Quebec supports cue-jumping for medical exams, despite warning from federal government

The federal government is taking a tough stand against two-tiered health care, especially in Quebec. It warns that if the province doesn’t bar access to private diagnostic services, it will cut federal health transfers.


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In a letter dated Aug. 8, 2018, the federal health minister issues a strong warning: patients should not pay for medically necessary exams — even if they want to.

“I don’t accept the justification that if some patients are prepared to pay themselves for an accelerated access for medically-necessary services, that we should permit them to resort to this,” writes federal Health Minister Ginette Petitpas Taylor to then Quebec Health Minister Gaetan Barrette.

Petitpas Taylor continues, “All of the fees imposed on patients for these services contravene the Canada Health Act.”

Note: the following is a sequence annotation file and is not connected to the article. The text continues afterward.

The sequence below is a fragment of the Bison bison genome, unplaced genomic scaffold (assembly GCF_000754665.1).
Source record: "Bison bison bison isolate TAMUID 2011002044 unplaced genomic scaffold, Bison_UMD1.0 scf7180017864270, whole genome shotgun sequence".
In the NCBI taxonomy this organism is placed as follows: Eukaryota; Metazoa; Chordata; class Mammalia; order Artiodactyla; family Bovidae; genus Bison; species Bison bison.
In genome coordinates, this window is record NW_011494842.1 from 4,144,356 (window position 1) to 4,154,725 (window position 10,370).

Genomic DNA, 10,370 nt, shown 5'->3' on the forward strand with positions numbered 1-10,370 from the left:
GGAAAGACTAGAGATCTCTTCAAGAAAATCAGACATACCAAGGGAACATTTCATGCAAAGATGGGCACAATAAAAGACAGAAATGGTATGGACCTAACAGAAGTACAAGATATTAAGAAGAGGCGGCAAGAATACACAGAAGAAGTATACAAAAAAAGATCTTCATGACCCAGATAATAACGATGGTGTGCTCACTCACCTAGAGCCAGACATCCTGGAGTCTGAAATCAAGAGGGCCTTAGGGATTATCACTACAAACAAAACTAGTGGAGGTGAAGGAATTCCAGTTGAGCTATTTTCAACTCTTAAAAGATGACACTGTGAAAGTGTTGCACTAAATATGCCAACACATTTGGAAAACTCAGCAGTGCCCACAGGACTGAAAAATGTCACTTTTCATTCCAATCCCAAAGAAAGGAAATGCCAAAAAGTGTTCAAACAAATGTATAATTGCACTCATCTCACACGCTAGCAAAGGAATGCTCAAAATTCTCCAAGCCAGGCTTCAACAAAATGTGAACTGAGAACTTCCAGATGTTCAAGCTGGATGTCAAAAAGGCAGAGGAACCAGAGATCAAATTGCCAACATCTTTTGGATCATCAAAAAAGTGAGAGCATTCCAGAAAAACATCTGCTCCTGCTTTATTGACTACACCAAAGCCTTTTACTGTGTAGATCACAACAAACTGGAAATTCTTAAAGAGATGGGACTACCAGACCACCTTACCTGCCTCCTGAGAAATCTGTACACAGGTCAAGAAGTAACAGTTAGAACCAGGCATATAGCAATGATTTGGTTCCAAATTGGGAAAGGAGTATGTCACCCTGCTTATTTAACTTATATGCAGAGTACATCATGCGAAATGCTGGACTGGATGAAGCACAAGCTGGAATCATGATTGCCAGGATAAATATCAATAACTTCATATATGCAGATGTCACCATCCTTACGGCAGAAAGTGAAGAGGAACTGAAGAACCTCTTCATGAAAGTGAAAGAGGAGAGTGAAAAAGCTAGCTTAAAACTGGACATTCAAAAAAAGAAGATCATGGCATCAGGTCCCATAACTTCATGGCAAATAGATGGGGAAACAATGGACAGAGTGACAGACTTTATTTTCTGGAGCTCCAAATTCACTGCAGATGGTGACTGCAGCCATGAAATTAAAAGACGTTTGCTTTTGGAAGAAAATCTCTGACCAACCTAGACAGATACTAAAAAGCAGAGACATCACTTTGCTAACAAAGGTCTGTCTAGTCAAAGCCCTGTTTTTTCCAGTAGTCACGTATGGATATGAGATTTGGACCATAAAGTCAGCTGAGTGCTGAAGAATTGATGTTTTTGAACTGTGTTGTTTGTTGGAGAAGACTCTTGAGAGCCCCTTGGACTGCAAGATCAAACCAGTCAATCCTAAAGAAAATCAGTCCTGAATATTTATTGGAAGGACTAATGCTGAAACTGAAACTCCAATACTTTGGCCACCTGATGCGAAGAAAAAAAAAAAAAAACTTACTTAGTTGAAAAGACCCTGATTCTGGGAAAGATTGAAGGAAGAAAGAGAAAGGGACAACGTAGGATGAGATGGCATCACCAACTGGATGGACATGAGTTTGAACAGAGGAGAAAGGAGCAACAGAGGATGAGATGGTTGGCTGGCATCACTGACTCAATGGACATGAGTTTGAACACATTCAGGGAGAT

For the federal health minister, it’s a question of equality — she says access shouldn’t be faster for those with more money. In the letter, she warns that if Quebec doesn’t conform to the federal Diagnostic Services Policy, which comes into effect in April 2020, the federal government will cut health transfers to Quebec as soon as 2023.

The Quebec government said it would not bar access to health services in private clinics for Quebecers.

“I don’t want to increase this sector, but I have no intentions of decreasing it. I think right now, some people, they like to have access rapidly to some services,” said Premier François Legault.

“I don’t like to see the federal government telling us how to manage the health-care network,” he said.

Legault said this is an issue of provincial jurisdiction.

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